I suppose there are other ways in which Francis has changed the Church. One would certainly be the reduction of bureaucracy and the levels of transparency, especially in financial matters. There is still a long way to go in these areas, but more progress has been made in these areas in the last two years than in the previous thirty-five. Another is the move away from a juridical mentality where every canon and each liturgical rubric was noted and enforced. Francis is not one for allowing his agenda to be snared by minor points. Francis’ willingness to speak off the cuff is a huge difference from his predecessors and witnesses to his concern for the broad picture rather than sweating the small stuff. His permitting free and open discussion at the Synod of Bishops witnesses to this same point. And of course his willingness to take on the issues of the day—Climate Change, Income Inequality, Migrants—is notable. His predecessors brought up these issues as well but always heavily veiled with abstractions. Francis is very specific and concrete in his approach.
We must remember however that the Church Francis inherited was not the Church as it came down from the Apostles. John Paul II, along with Cardinal Ratzinger—later Pope Benedict XVI—had done much to create the Church as it stood on March 13, 2013. It was not the Church John XXIII and Paul VI had left. Francis’ predecessors re-centralized authority in the Roman Curia at the expense of the local bishops whom Christus Dominus at Vatican II recognized as heads of the local Churches. Ecumenism and inter-religious dialogue had largely gone into a stall. Liturgical development had taken an ugly turn with “The Reform of the Reform” and even worse with Ecclesia Dei and Summorum Pontificum. There was a serious attempt to re-interpret the Second Vatican Council in a minimalist fashion. In fact, much of what Francis has done, has been to restore the Church to the track envisioned at the Council.
And John XXIII and Paul VI themselves had radically reshaped the Church that Pius XII had left at his death on October 9, 1958. Few popes have had the opportunity to shape the Church in their papacy as had Pius XII. His years as a diplomat gave him the skills to exploit the WWII period and the post-war period to extend papal control at the expense of local bishops and cathedral chapters as well as traditionally autonomous religious communities. Resistance to Communism required the surrender of local independence to centralized Papal authority. With henchmen like the American Francis Spellman, the French Maurice Feltin, British Bernard Griffin, and Spaniard Enrique Pla y Deniel Pius was able to control the Church throughout Western Europe and the Americas. He was uncompromising with the Communist Regimes of Eastern Europe and Asia even though it meant the imprisonment and death of numerous bishops, priests, religious and faithful. He created a political alliance with the United States government to check the spread of Communism, especially in Latin America and placed the resources of the Church at the disposal of the CIA in their joint efforts. He was the most powerful pope since the 13th century apex of papal power and, at least until is health problems began in 1954 was able to concentrate all power, curial and diplomatic, in his own hands. His failing health and loss of ability to manage the Curia is in great part responsible for creating that behemoth that has plagued every pope since.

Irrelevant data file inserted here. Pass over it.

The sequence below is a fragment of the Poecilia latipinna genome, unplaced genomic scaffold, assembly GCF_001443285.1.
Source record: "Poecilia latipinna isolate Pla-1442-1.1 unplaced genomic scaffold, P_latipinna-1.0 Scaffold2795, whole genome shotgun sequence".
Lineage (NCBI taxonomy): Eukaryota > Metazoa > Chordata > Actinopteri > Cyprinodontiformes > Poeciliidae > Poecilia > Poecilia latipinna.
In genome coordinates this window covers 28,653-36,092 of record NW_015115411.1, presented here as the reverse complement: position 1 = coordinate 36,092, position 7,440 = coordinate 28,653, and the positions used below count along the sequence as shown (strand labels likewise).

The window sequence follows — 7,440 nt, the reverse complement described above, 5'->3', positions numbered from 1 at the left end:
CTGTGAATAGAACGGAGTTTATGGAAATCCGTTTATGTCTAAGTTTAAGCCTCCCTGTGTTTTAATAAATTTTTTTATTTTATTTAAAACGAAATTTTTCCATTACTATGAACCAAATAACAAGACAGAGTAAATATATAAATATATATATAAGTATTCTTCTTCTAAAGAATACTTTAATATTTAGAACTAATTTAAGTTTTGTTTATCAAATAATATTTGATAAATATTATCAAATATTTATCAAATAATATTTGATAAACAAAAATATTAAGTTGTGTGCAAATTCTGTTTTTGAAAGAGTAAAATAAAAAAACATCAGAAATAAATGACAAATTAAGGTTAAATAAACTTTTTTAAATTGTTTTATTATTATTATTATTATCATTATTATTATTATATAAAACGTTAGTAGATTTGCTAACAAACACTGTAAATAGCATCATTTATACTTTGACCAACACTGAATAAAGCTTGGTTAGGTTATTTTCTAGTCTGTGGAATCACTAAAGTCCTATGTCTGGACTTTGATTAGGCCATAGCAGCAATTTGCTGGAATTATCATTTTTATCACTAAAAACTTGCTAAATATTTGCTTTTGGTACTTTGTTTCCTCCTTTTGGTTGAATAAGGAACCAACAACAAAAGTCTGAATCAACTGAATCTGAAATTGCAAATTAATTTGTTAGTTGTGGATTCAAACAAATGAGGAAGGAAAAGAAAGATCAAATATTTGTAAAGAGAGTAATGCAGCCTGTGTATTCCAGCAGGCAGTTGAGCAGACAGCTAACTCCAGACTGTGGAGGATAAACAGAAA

We could go back further and see how Church has morphed to fit the vision of each Pope, some simplifying and others aggrandizing the Church and their own office. But for this posting suffice it to say that while Pope Francis has done remarkable work, substantially he has done nothing other than what each of his predecessors has done in his reign.